Count me in! I am a big fan of Johnathan Fields and his work so I’m glad to see this community is so interconnected with other people who promote inspiration for living a good life. Here is my recent story on kindness: I went to a local brewery with my boyfriend and when I went to the restroom, there was a very pretty woman (probably around my age) by the sink that seemed a little down. As I went to wash my hands she asked, ” Excuse me, but I have a quick question…does my outfit look bad or unflattering?” Mind you she was wearing a super cute outfit that consisted of a dark plaid skirt and top. “No way, you look super cute!” I said “What makes you think you look bad?”It made me confused and concerned that someone with such a positive light would view herself that way …”I don’t know, I just get down on myself sometimes” she replied. I made sure she knew that she looked amazing and we hugged. We need more love and compliments in our world, because kind words can turn someone’s day around :)!

  • Elane Luo

    Count me in 🙂

  • Darren

    Count me in I think we should all show a bit more Compassion to people and are self

  • Gayla Alex

    I’d love to have a copy!

  • I would love to win a copy, otherwise I’ll join the library queue and wait patiently. Can’t wait to read!

  • TS

    Please count me in – thank you!

  • Steve

    Count me in!

  • Val Kowalewich

    ~namaste~ I would love a copy of this.

  • Jennifer Foy

    Would love to read it – count me in! Thanks!

  • I’m in! 🙂
    Act of kindness: a friend in my shared workspace the other day offered me a plate of food that had bee delivered for someone who was not going to be there to have it. Provided me with a yummy healthy lunch I hadn’t organised for myself that day 🙂

  • Cynthia

    I would love to win a copy.
    As I am about to start my journey of self discovery this would give me a starting point.

  • Nicola

    Pick me pick me! I want to make as many people smile as possible and that starts by me learning to smile myself

  • macgurrl

    Count me in! I can’t wait to read the book.

  • Bonnie Naiditch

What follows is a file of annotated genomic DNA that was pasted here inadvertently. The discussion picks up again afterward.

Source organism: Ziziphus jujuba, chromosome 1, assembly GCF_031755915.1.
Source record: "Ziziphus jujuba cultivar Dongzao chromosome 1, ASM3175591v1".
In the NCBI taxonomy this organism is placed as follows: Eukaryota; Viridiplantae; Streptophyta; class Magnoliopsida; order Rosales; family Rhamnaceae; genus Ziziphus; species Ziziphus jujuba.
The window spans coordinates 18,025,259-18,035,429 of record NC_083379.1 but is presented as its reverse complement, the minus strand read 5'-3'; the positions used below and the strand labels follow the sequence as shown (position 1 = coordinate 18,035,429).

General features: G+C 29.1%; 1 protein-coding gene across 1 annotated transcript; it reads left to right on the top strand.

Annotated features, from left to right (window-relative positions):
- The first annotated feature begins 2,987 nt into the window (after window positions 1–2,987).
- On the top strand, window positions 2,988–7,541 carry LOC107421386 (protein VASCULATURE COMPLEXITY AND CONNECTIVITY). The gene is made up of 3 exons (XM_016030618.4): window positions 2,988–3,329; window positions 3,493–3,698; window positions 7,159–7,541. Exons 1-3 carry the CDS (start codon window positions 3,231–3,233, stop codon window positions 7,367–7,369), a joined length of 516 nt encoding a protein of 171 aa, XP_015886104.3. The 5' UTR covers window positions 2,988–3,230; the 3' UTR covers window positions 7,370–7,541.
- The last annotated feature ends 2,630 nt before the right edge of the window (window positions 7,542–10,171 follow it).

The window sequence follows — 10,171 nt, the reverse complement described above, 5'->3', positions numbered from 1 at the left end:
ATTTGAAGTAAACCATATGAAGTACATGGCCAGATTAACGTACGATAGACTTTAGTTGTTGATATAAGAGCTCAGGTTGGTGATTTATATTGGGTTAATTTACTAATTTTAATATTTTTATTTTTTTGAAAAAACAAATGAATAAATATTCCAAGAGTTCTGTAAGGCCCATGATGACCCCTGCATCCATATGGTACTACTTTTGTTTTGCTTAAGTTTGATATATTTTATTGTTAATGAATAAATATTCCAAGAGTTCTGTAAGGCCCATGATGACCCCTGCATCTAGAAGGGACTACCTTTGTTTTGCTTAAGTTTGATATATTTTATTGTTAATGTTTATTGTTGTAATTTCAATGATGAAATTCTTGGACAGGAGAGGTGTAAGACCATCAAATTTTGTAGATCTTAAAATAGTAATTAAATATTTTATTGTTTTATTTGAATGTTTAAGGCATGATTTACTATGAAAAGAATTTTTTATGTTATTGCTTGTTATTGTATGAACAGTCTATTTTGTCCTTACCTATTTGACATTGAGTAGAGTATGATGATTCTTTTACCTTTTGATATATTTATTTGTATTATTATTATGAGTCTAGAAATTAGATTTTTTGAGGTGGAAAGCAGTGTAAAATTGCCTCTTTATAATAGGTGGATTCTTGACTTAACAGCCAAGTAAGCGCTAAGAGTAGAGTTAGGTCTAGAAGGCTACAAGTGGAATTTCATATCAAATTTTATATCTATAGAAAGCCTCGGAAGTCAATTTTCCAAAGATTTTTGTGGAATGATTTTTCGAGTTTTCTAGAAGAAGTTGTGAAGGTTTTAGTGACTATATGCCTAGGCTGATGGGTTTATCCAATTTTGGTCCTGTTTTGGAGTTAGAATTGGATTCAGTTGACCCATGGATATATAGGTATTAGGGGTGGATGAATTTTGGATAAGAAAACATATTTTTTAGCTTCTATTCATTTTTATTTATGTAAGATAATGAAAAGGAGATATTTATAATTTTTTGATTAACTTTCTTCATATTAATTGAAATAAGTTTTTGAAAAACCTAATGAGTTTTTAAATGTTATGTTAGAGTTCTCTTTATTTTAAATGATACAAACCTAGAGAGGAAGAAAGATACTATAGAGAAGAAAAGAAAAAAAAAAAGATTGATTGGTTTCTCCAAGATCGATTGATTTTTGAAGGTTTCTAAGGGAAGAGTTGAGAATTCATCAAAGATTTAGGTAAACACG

I’m in … short story: Hubs and I were eating at a small restaurant in Pismo Beach a couple of weeks ago. A woman who had been hanging around the area stopped at the window to the restaurant and pressed her face against the glass. She looked hungry and may have been homeless. I grabbed a few dollars out of my wallet, ran outside and gave it to her. She looked shocked and profusely thanked me. I didn’t want to attract attention so I didn’t stop to talk to her and hoped no one had seen me. I felt really happy that what wasn’t absolutely crucial to me might be to her and that I might have made a difference in someone’s life. That’s something we too often forget.

  • Jane

    My daughter and I noticed a man in the checkout queue who was struggling to pack his shopping. He was not old, maybe late 40s or early 50s. It looked to me like the physical difficulties that come with a stroke. We helped him pack his shopping and he smiled sweetly and I asked him how he was getting home. ‘By bus’ he replied. I completed my shopping but something was bothering me. My daughter said ‘go and find him quickly. Can we drive him home in the car?’ I ran through the car park and saw him at the bus stop. ‘Please can we drive you home?’ I asked. He beamed. ‘Thank you so much. You and your lovely daughter.’ We did not stay in touch but I often think of him.

  • Deanna

    Thanks for the opportunity!

  • Pat

    Count me in

  • Count me in please! Thanks.

  • Angie Jungling

    I had the opportunity about a month ago to help a friend in need. She had been laid off all summer and is a single mom with a non-supportive ex husband. We have little income as well because I was just a laid off, but we were still able to scrape up a good amount of food for my friend and her daughter, enough to last for several weeks. It felt so good to be able to help her in her time of need, especially since her other friends hadn’t stepped up at all. If you have a friend having hard times, either emotionally or financially, consider making them dinner – with enough for leftovers. They will appreciate it more than you know!!

  • Paul Owen

    Looks like a great book from a great guy!

  • Beachlurk

    Count me in, and thanks for the offer!

  • Sarah

    I’d love to read this

  • Eric Williams

    Food for the soul!

  • Madeline

    Sounds awesome.

  • Sravan Babu

    count me in

  • Ginger Clemence

    I could use this.

  • Yumi

    Sounds great

  • Debbie Stevens

    Count me in!

  • Cri

    Count me in! ♥

  • minkari

    Sounds great!